Review: Late last year Los Angeles-based synth obsessive Nicholas Benedek made his PPU bow with a untitled album filled with untitled tracks, executed with the sort of lo-fi panache that fit the label to a tee. Here Benedek returns to PPU as RX, a rather surprising self-styled 'smog prog' project with LIES artist and LA Club Resources boss Delroy Edwards. Taking shape in a signature PPU 7 inch, both "Strung Out" and "Prescriptions" sound like a fine balance between the hazy boogie of Benedek and the tape degraded grit that's been a hallmark of Edwards work since his emergence on L.I.E.S.
Review: While he lived a musical life that spanned from boogie to gospel before he passed away in 2016, Nairobi's David Waciuma didn't get to record much. He was known much more for his live performances with bands such as The Monks Experience then, later, Rapture Voices who he recorded these two records in the mid-70s. "Devil Go" is a thumping rhythm and blues call and response piece while "Jesu Kristo" hits with more of a frazzled bluesy funk. Both make you wish he recorded much more.
Boulevard Internacional (feat Will DiMaggio) (4:39)
Patota Pedreira (1:45)
Bruno Penna Funk (3:53)
Nene Gets Hilario (0:59)
Fazenda Sacrificio (Most Recent mix) (4:44)
Unemployment Grand Prix (4:15)
Review: The latest loved-up blast of electronic colour from the Future Times camp comes from Repententes 2008, the anything-goes alias of producer Gabriel Guerra. This debut album no doubt fits neatly in the kaleidoscopic, synth-heavy FT catalogue, while at the same time offering a range of tracks united by the quirkiness of their approach. Listen carefully and you'll hear the influence of 1980s video game soundtracks, Brazilian jazz-fusion, hook-driven electronic pop and new age Japanese ambient music played at the wrong speed. It's incredibly difficult to pin down - Guerra is not one to settle on one style, groove or idea for too long - but also hugely enjoyable. It may take a few listens to really sink in, but it's more than worth the effort.
Review: Eight years on from its previous reissue (that time courtesy of Analog Africa's "Limited Dance Edition" series), Mr Bongo is offering up a fresh, licensed re-press of Rob's eponymous 1977 Afro-funk masterpiece. If you missed out in 2011, the set is definitely worth picking up because it's rock solid heat from start to finish. Check, for example, the heavily percussive Afro-beat/Afro-funk fusion of "Funky Rob Way", the flanged funk guitars and heavy brass action of "Boogie On", the jazz guitars and loved-up vocals of "Your Kiss Stole Me Away" and the William Onyeabor-does-James-Brown heaviness of closing cut "More".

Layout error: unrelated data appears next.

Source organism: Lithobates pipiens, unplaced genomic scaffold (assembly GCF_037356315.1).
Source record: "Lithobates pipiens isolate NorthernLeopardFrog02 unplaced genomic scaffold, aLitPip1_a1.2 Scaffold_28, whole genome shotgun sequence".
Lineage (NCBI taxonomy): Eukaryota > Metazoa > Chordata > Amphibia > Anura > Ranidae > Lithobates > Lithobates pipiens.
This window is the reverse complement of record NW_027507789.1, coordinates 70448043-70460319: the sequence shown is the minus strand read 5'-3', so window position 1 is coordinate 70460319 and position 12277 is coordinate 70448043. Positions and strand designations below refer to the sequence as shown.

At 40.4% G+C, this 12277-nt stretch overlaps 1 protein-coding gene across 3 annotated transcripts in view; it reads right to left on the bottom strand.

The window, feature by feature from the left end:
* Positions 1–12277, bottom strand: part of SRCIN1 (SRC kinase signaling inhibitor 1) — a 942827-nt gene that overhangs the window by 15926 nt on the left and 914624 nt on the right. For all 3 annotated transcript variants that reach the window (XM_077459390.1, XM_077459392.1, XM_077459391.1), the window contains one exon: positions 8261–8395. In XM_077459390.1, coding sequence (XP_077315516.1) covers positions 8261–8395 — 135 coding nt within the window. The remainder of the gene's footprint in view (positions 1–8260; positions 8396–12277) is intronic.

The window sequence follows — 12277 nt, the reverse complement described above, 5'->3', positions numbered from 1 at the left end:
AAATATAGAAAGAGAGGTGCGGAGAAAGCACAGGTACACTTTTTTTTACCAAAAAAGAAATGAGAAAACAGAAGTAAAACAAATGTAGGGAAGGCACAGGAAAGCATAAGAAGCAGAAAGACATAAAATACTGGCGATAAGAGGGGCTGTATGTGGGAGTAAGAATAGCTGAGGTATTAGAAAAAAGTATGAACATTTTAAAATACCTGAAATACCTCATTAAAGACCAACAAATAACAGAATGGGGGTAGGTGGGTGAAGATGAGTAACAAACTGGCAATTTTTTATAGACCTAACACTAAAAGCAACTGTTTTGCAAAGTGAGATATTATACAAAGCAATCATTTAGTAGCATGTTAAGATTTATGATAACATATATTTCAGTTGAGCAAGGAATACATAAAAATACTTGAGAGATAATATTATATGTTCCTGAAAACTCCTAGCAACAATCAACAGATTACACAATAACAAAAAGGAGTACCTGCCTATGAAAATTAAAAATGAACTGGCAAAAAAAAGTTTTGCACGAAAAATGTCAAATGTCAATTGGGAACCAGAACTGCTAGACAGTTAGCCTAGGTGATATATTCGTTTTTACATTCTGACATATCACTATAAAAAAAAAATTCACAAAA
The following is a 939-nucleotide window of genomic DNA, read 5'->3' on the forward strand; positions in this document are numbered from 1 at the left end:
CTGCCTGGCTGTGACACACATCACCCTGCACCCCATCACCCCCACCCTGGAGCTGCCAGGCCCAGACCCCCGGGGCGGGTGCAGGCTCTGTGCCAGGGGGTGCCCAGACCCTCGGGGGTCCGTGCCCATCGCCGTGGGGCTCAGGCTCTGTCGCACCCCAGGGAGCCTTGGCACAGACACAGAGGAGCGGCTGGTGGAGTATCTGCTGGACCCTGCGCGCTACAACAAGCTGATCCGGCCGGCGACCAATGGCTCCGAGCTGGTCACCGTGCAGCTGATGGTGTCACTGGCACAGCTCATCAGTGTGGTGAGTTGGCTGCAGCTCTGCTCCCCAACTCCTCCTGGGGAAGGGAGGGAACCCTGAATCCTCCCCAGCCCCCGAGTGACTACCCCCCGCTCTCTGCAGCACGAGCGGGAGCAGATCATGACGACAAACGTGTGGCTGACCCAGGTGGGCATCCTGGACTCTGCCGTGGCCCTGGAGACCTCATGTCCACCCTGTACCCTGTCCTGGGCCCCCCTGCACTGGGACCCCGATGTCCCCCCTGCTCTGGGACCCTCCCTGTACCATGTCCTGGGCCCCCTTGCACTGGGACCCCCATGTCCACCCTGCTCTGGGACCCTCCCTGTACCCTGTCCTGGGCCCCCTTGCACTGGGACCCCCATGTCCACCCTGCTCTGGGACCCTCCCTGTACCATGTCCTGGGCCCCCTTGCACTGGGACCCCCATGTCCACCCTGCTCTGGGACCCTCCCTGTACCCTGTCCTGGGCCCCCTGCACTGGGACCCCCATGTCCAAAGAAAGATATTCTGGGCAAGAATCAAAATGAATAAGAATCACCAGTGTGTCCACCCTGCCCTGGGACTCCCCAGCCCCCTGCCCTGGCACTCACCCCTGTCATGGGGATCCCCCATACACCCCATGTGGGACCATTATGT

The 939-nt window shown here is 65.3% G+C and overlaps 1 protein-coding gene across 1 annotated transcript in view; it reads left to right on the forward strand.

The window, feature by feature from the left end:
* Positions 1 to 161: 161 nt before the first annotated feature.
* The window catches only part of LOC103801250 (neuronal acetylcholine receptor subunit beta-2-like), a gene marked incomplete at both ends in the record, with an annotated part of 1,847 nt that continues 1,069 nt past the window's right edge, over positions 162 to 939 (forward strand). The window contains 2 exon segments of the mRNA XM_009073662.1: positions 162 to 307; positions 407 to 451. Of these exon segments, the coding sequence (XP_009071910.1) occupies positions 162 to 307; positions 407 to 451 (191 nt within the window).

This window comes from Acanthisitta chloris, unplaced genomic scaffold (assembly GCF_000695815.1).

Review: Soundway surpass themselves again with this wonderful reissue from the Ghanaian artist Rob, who released two albums back in 1977 for the West African Essiebons label. Rob was a seasoned musician in the 70?s, having recorded and toured with many well known bands. The album is a somewhat Spartan, brooding affair where less is most definitely more as slow burning, hip swaying cosmic funk drenched compositions are offset by wonderful punchy brass arrangements. A slow burning pulse is present throughout with highlights being ''Loose up Yourself'' and the irreplaceable carnal conquest anthem '' Make it Fast, Make it Slow''. Songs of celebration sit alongside other pieces of introspection and socially conscious topics; some might criticise the odd duff notes and occasional raw vocal edge, but this just adds texture to the overall performance and vibe. Without question one of the best reissues of 2012.
Review: Midnight Express legend Robbie M dusts off the machines once again struts forth with his third solo album Dance With Me. Taking off where Friend left us in 2014, Robbie lays down a set of timeless west coast soul gold. Dynamic as always; at moment you might be blazing a hot shoe shuffle to the slippery ripples and keytar thrills of "I'm The One Who Loves You", the next we're being eased into the boudoir with his warm harmonies on "Night Without You", the next we're ringing Daft Punk and playing them their new favourite song, the tenderly touched vocoder dual "Rock Me", the next we're putting the needle back at the start and listening to it all over again. Dance with Robbie.